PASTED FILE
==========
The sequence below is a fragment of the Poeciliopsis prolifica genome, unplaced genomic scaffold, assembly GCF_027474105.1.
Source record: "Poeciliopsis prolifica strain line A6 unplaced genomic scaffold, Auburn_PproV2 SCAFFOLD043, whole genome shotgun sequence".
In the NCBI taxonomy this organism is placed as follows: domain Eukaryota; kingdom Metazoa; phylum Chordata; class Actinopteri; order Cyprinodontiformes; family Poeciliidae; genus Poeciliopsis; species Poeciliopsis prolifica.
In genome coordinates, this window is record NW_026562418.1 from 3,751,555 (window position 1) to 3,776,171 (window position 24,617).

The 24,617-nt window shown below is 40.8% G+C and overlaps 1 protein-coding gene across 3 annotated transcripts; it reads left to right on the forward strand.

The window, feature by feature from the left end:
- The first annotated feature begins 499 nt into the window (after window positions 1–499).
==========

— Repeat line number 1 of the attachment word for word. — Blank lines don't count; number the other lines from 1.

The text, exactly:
The sequence below is a fragment of the Poeciliopsis prolifica genome, unplaced genomic scaffold, assembly GCF_027474105.1.